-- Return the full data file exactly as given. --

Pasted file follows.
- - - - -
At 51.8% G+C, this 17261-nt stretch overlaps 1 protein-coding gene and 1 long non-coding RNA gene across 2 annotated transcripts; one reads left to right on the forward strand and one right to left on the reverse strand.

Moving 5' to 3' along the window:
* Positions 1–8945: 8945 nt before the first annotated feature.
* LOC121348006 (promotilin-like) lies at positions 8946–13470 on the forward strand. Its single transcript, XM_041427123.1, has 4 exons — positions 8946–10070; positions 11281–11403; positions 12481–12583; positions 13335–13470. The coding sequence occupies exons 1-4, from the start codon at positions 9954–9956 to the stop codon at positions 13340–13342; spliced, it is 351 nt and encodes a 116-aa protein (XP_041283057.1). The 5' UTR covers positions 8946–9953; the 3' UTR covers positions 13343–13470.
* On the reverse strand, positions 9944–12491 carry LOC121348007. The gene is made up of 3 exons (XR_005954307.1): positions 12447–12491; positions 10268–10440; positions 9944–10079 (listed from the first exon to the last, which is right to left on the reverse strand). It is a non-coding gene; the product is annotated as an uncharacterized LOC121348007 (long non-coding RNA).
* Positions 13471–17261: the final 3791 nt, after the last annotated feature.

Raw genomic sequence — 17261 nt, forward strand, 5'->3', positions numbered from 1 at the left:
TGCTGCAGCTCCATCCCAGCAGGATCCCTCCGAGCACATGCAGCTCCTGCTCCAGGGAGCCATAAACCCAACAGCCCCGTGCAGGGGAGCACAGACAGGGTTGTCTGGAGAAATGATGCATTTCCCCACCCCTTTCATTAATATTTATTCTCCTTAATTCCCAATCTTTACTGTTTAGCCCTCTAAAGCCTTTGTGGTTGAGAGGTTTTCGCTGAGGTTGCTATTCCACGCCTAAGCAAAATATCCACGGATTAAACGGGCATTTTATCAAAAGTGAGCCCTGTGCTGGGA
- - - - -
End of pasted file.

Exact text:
At 51.8% G+C, this 17261-nt stretch overlaps 1 protein-coding gene and 1 long non-coding RNA gene across 2 annotated transcripts; one reads left to right on the forward strand and one right to left on the reverse strand.

Moving 5' to 3' along the window:
* Positions 1–8945: 8945 nt before the first annotated feature.
* LOC121348006 (promotilin-like) lies at positions 8946–13470 on the forward strand. Its single transcript, XM_041427123.1, has 4 exons — positions 8946–10070; positions 11281–11403; positions 12481–12583; positions 13335–13470. The coding sequence occupies exons 1-4, from the start codon at positions 9954–9956 to the stop codon at positions 13340–13342; spliced, it is 351 nt and encodes a 116-aa protein (XP_041283057.1). The 5' UTR covers positions 8946–9953; the 3' UTR covers positions 13343–13470.
* On the reverse strand, positions 9944–12491 carry LOC121348007. The gene is made up of 3 exons (XR_005954307.1): positions 12447–12491; positions 10268–10440; positions 9944–10079 (listed from the first exon to the last, which is right to left on the reverse strand). It is a non-coding gene; the product is annotated as an uncharacterized LOC121348007 (long non-coding RNA).
* Positions 13471–17261: the final 3791 nt, after the last annotated feature.

Raw genomic sequence — 17261 nt, forward strand, 5'->3', positions numbered from 1 at the left:
TGCTGCAGCTCCATCCCAGCAGGATCCCTCCGAGCACATGCAGCTCCTGCTCCAGGGAGCCATAAACCCAACAGCCCCGTGCAGGGGAGCACAGACAGGGTTGTCTGGAGAAATGATGCATTTCCCCACCCCTTTCATTAATATTTATTCTCCTTAATTCCCAATCTTTACTGTTTAGCCCTCTAAAGCCTTTGTGGTTGAGAGGTTTTCGCTGAGGTTGCTATTCCACGCCTAAGCAAAATATCCACGGATTAAACGGGCATTTTATCAAAAGTGAGCCCTGTGCTGGGA